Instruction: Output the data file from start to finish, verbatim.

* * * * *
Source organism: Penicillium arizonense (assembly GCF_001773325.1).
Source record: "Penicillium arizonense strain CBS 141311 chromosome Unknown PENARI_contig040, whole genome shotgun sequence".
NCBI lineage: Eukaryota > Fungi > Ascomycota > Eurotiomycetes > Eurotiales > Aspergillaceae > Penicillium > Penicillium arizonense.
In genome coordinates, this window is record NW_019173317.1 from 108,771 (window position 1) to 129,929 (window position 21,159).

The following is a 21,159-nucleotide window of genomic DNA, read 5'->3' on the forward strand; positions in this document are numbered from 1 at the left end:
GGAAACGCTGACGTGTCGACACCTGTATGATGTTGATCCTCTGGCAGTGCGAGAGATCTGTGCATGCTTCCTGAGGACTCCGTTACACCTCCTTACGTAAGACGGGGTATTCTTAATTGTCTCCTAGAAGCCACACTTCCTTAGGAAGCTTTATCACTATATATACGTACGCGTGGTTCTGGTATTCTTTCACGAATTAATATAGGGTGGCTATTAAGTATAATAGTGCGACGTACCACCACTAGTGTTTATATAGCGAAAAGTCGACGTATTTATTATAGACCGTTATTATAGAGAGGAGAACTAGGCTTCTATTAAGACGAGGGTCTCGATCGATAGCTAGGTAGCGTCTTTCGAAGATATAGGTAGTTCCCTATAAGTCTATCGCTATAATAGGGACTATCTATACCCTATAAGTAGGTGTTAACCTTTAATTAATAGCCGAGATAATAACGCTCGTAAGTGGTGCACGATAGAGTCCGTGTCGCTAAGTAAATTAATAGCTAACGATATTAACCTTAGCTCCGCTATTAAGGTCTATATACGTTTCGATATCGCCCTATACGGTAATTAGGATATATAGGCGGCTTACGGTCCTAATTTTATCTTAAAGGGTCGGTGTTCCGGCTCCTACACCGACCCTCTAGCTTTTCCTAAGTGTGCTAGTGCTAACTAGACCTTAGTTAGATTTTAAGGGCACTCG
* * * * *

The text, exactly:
Source organism: Penicillium arizonense (assembly GCF_001773325.1).
Source record: "Penicillium arizonense strain CBS 141311 chromosome Unknown PENARI_contig040, whole genome shotgun sequence".
NCBI lineage: Eukaryota > Fungi > Ascomycota > Eurotiomycetes > Eurotiales > Aspergillaceae > Penicillium > Penicillium arizonense.
In genome coordinates, this window is record NW_019173317.1 from 108,771 (window position 1) to 129,929 (window position 21,159).

The following is a 21,159-nucleotide window of genomic DNA, read 5'->3' on the forward strand; positions in this document are numbered from 1 at the left end:
GGAAACGCTGACGTGTCGACACCTGTATGATGTTGATCCTCTGGCAGTGCGAGAGATCTGTGCATGCTTCCTGAGGACTCCGTTACACCTCCTTACGTAAGACGGGGTATTCTTAATTGTCTCCTAGAAGCCACACTTCCTTAGGAAGCTTTATCACTATATATACGTACGCGTGGTTCTGGTATTCTTTCACGAATTAATATAGGGTGGCTATTAAGTATAATAGTGCGACGTACCACCACTAGTGTTTATATAGCGAAAAGTCGACGTATTTATTATAGACCGTTATTATAGAGAGGAGAACTAGGCTTCTATTAAGACGAGGGTCTCGATCGATAGCTAGGTAGCGTCTTTCGAAGATATAGGTAGTTCCCTATAAGTCTATCGCTATAATAGGGACTATCTATACCCTATAAGTAGGTGTTAACCTTTAATTAATAGCCGAGATAATAACGCTCGTAAGTGGTGCACGATAGAGTCCGTGTCGCTAAGTAAATTAATAGCTAACGATATTAACCTTAGCTCCGCTATTAAGGTCTATATACGTTTCGATATCGCCCTATACGGTAATTAGGATATATAGGCGGCTTACGGTCCTAATTTTATCTTAAAGGGTCGGTGTTCCGGCTCCTACACCGACCCTCTAGCTTTTCCTAAGTGTGCTAGTGCTAACTAGACCTTAGTTAGATTTTAAGGGCACTCG